Global Static: Geopolitics and U.S. Markets
When a Malaysia Airlines jet crashed over Ukraine on July 17, 2014, due to a suspected missile attack by pro-Russia separatists, the U.S. stock market dropped sharply, with the S&P 500 declining by 1.2%.1 The next day, with no new information regarding the crash, strong corporate earnings caused the market to rebound, regaining most of its losses from the previous day.2 By the following week, the S&P 500 had surpassed its level before the airliner crash.3
On August 14, the market closed strong, due in part to conciliatory remarks regarding the Ukrainian conflict by Russian President Vladimir Putin.4 Yet the following day, when news broke that Ukrainian forces had attacked a Russian convoy that crossed the border from Russia, the S&P 500 dropped more than 1% over an hour-and-a-half period, only to bounce back by the end of the day.5
As these examples illustrate, the U.S. stock market tends to react quickly to geopolitical events, but recently such reactions have been short-lived. Over the longer term, the market generally moves on more fundamental domestic economic issues. With this in mind, it might be helpful to consider some current geopolitical issues and what effect, if any, they could have on the U.S. economy.
Is Russia an Economic Threat?
The ongoing Ukrainian conflict is serious, and it’s natural for Americans to be concerned about a resurgence of Russian militarism. However, direct trade between the United States and Russia is minimal, amounting to about 1% of U.S. foreign trade.6 The larger issue is Europe’s dependence on Russia’s natural gas and the potential consequences if Russia were to cut off the supply. This worst-case scenario could have a major impact on Europe and might reduce U.S.-European trade, but it seems unlikely because
of its potentially destructive impact on Russia’s economy.7
Moreover, it appears that tough economic sanctions imposed on Russia by the United States and the European Union have begun to have an effect, as evidenced by the fact that the largest Russian oil company asked the government to help bail it out of massive debt.8
Reduced trade with Russia in the short term may slow the still-struggling European economy. While U.S. gross domestic product (GDP) rose by 4.0% in the second quarter, eurozone GDP was flat. Germany, which maintains an important trade relationship with Russia, saw GDP drop by 0.2%.9–10 However, Germany’s economic minister predicted that Europe’s largest economy should show growth by the end of the year.11
What About Iraqi Oil?
The escalation of armed insurgence in Iraq has raised concerns about oil supplies and further involvement by U.S. forces. The major Iraqi oil fields are far from the fighting, and world oil supplies are sufficient to withstand a decline in Iraqi production. Oil prices spiked briefly in mid-June when the Iraq insurgency flared, but have declined through July and August.12 Though the situation remains volatile, recent gains on the ground and the transition to a new, more moderate Iraqi prime minister appear to be hopeful signs.13
Should You Cry for Argentina?
On July 31, 2014, after Argentina defaulted on a debt payment to U.S. creditors, the S&P 500 lost 2% of its value and took more than two weeks to regain its losses.14–15 Considering that Argentina accounts for less than 0.4% of U.S. trade, the reaction seems overblown.16 In fact, some investors who thought the U.S. market was due for a correction might have used the Argentina default as an “excuse” to sell stocks.17 If so, this only affirms the principle that investment decisions should be based on long-term fiscal trends rather than on events in a single country or region.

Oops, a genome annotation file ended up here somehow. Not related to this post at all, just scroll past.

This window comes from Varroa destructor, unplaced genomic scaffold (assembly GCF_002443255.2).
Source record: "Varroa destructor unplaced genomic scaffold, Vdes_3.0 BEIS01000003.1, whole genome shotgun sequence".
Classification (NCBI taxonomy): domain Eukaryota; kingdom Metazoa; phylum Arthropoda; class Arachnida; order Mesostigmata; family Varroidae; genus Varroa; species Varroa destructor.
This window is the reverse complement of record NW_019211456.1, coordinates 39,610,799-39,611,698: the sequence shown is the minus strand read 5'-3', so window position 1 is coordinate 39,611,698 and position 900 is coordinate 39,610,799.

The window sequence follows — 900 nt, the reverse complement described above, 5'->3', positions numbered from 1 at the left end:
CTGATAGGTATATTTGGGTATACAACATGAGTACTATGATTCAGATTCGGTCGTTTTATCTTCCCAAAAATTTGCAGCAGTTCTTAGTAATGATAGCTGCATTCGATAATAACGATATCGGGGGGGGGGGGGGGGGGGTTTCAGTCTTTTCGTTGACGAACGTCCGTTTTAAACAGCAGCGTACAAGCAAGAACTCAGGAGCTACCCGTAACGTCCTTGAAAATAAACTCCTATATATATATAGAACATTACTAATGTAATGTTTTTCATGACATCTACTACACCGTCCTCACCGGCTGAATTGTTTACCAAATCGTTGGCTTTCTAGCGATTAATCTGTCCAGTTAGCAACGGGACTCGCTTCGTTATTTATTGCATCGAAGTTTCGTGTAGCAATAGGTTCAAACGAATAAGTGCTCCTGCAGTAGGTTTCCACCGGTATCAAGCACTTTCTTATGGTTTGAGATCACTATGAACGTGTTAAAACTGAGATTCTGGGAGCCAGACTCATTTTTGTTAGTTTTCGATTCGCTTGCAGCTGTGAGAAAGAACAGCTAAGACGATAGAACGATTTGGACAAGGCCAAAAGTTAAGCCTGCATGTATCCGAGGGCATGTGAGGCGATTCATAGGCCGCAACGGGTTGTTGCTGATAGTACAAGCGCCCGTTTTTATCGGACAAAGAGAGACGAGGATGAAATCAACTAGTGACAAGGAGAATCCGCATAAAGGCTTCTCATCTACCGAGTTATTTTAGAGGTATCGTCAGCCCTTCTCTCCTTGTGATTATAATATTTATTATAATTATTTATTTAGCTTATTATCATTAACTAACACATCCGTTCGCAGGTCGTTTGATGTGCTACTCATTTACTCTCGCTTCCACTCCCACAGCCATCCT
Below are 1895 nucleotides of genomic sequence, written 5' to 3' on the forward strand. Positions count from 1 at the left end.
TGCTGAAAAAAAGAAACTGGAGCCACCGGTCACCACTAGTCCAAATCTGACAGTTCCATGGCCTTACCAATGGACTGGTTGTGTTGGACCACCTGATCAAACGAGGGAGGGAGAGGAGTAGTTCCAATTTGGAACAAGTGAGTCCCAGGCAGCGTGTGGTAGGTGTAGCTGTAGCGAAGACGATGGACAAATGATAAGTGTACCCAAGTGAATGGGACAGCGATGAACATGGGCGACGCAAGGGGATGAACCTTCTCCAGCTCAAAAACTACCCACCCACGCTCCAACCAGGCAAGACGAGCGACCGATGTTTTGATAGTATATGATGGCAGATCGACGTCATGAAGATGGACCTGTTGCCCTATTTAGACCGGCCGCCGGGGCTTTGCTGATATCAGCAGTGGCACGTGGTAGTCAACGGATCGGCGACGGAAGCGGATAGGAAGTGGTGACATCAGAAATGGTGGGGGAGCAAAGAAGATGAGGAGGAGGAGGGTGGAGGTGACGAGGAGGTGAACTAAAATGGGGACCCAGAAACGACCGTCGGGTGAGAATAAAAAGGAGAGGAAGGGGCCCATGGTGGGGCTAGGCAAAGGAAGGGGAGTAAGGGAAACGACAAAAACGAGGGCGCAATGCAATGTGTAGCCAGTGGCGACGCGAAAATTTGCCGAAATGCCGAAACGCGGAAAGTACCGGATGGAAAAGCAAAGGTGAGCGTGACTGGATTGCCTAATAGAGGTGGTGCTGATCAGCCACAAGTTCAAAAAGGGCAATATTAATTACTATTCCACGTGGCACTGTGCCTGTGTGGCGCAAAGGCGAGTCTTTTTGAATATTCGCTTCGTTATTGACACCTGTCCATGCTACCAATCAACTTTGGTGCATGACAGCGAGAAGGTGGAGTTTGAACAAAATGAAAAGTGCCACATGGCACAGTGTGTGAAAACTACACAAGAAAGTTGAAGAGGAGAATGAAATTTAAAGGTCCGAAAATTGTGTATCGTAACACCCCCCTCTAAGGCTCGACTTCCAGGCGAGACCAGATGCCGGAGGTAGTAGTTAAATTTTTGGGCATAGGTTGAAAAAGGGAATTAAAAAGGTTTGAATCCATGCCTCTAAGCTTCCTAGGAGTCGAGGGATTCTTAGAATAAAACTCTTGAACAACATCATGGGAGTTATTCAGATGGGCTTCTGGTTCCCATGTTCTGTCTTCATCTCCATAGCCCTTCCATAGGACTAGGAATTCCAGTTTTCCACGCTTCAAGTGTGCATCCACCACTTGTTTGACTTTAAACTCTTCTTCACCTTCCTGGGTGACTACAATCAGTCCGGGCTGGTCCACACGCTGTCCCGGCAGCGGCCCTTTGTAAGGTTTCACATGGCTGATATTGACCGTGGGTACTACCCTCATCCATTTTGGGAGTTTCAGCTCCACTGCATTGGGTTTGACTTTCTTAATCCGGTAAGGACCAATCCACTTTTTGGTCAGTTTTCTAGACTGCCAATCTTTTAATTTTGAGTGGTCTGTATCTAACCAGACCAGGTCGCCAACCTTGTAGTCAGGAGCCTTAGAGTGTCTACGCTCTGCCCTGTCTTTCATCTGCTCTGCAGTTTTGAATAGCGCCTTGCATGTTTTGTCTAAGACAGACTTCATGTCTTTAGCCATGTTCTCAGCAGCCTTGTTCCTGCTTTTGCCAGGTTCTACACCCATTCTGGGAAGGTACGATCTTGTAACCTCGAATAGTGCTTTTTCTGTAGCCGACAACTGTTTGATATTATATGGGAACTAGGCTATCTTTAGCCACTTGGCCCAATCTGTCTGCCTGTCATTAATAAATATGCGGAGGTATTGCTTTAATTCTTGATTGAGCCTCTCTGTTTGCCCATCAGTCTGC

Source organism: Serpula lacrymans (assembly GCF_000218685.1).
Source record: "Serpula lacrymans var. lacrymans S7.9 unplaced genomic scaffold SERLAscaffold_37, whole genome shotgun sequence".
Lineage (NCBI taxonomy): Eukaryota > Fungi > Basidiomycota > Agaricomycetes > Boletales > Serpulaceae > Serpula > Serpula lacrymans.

Focus on Your Own Strategy
As this brief overview demonstrates, there are always international flash points, and the market may rise and fall on news from abroad. But geopolitical events tend to create temporary “noise” rather than having a lasting effect.
Over the long term, U.S. stocks are driven primarily by the U.S. economy, and thus far in 2014 the economic news has been mostly positive: Corporate earnings have been strong, and more people are finding jobs.18 It’s generally wise to downplay the global noise and maintain an appropriate investment strategy based on your personal situation, risk tolerance, and long-term goals.
The return and principal value of stocks fluctuate with changes in market conditions. Shares, when sold, may be worth more or less than their original cost.
The S&P 500 is an unmanaged group of securities that is considered to be representative of the U.S. stock market in general. The performance of an unmanaged index is not indicative of the performance of any specific investment. Individuals cannot invest directly in an index. Past performance is no guarantee of future results; actual results will vary.
1) MarketWatch, July 17, 2014
2) Associated Press, July 18, 2014
3, 5, 15) Yahoo! Finance, August 18, 2014
4) Reuters, August 14, 2014
6, 16) U.S. Census Bureau, 2014
7) Business Insider, August 11, 2014
8) Bloomberg, August 14, 2014
9) U.S. Bureau of Economic Analysis, 2014
10–11) Reuters, August 14, 2014
12) Fox Business, August 18, 2014
13) The Washington Post, August 18, 2014
14, 17) USA Today, July 31, 2014
18) CNNMoney, August 19, 2014
The information in this article is not intended to be tax or legal advice, and it may not be relied on for the purpose of avoiding any federal tax penalties. You are encouraged to seek tax or legal advice from an independent professional advisor. The content is derived from sources believed to be accurate. Neither the information presented nor any opinion expressed constitutes a solicitation for the purchase or sale of any security. This material was written and prepared by Emerald. © 2015 Emerald Connect, LLC